Indeed Marcolf was lying bent over with his head downward, and had pulled down his breeches, and his buttocks, asshole, penis [gurgulio], and testicles were revealed. Seeing him, King Solomon said, “Who is it who is lying there?” Marcolf: “It is I, Marcolf.” Solomon said, “How is it that you are lying in this manner?” Marcolf: “You instructed me that you would not see me any more between the eyes. But now, if you do not wish to see me between the eyes, you may see me between the buttocks [in medio culo].”
    There’s a good pun here, with Marcolf deliberately juxtaposing in medio oculo and in medio culo. The word gurgulio is classical curculio, “weevil, corn-worm”, in Virgil’s Georgics, but meaning “prick/cock etc.” in Persius’s Satires. I do feel that here as elsewhere Ziolkowski could have been a bit more colloquial.
    Solomon tells his men to hang him, and the boor asks to choose the tree himself. Solomon couldn’t care less; but of course no matter how far they take him, no tree suits him, so he’s let go.
    Part One, which is really a separate story, features the fool turning Solomon’s sententious pronouncements on their head, into ridiculous or sardonic or obscene observations. I must admit that when one sees these in the fine and sober attire of Latin, they possess a certain dignity. In plain English [or American] they have a rude boisterousness to them. The “decent obscurity of a learned language” does give them, at this remove at least, the sanctity of age and venerability.
    Marcolf’s responses vary from sardonic truisms—
    Solomon: “To everyone who has, it shall be given, and he shall abound.” [= Matthew 25:29]
    Marcolf: “Woe to him who has bread and does not have teeth!”
    to pert scatology:
    Solomon: “The mouth speaks from the abundance of the heart.” [Matthew 12:34]
    Marcolf: “The asshole trumpets a triumph from the fullness of the stomach.”
    There is also shameless anatomy:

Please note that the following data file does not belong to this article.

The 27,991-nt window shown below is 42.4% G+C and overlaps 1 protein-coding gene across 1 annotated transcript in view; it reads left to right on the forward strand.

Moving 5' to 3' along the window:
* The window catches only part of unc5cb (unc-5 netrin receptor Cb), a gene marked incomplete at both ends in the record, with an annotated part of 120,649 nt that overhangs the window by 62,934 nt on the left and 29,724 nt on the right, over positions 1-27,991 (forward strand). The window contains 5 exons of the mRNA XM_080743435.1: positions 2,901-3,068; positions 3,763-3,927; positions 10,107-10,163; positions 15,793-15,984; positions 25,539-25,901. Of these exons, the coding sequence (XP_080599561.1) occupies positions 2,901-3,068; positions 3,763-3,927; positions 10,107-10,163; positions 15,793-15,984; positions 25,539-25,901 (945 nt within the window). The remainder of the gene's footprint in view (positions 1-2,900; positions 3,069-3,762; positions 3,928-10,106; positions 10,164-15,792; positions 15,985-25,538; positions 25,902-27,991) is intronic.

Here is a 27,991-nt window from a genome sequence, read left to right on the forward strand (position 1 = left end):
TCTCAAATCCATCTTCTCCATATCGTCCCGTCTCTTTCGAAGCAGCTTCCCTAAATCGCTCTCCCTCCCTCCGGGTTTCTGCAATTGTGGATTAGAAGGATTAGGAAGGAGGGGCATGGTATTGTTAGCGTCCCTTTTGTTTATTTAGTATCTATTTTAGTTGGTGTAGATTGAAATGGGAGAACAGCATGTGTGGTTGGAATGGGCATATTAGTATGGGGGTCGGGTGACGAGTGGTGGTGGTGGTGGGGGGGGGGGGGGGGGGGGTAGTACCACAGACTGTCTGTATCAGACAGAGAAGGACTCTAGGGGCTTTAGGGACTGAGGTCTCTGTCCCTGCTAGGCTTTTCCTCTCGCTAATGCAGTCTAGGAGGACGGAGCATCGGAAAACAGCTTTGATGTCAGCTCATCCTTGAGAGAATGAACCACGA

Solomon: “Between two mountains you will find a valley.”
    Marcolf: “Between two large thighs a vulva often lies hidden.”
    Incidentally, that’s the word that the anon author uses for the pudendum muliebre, and not the perhaps expected cunnus, which had a better fate in the Romance languages. I’m not sure why Ziolkowski translated it thus, given that modern Anglo-American familiar language would be likely to say “cunt”. The other word that occurs often is culus, the ancestor of French cul, etc., and it’s translated, as I might have expected, as “ass”, which I never tire of telling people is ugly and ambiguous. I should be glad that vulva isn’t rendered as “pussy”, I suppose, which is too modern; presumably lent to France (whence chat, chatte) in the course of World War I.
    Ziolkowski notes that the story acquired a lot of its fame in recent years by being mentioned with approval by the Russian scholar Mikhail Bakhtin, in his excellent and enlightening structural study Tvorčestva Fransua Rable (Moscow: Xudožestvennaja literatura, 1965), translated nicely by Helene Iswolsky as Rabelais and His World (Cambridge, MA: MIT Press, 1968). There he draws attention to the comic dialogues of Solomon with Morolf (one of the boor’s names – they vary from version to version) and compares them to the earthy conversations of Don Quixote and Sancho. “One of the main attributes of the medieval clown was precisely the transfer of every high ceremonial gesture or ritual to the material sphere” (p. 20). In like manner the first five objects Gargantua uses to wipe his bum are all originally apparel for the head, a degradation of their use, connecting with the frequency of the expression Baise-mon-cul (Kiss my arse) and similar. The deliberate display of the buttocks is, Bakhtin notes, “one of the most common uncrowning gestures throughout the world. It appears in the oldest description of the fourteenth-century charivari in the Roman du Fauvel; this charivari contains a song about the baise-cul and the various participants display their bottoms” (p. 373). He goes on to describe the display of Marcolf described above, indicating its place in the comic tradition. It might also be pointed out that the action is often apotropaic in intent, a ritual to chase the demonic, as here to disconcert the establishment.
    Ziolkowski’s annotation is impeccable and seemingly exhaustive, and even exhausting. It suits a pedant like me, who relishes the sort of erudition satirised in Hyacinthe Cordonnier’s Le Chef-d’oeuvre d’un inconnu, as long, that is, as the information is pertinent; and it can be said that our editor is ready to give us a note on anything we might find inscrutable or curious. The result is an amazing plethora of background facts on the language and the literature, the history and sociology, the morality and diversions of the middle ages. I cannot recommend this volume enough. It’s a great version of a fascinating work.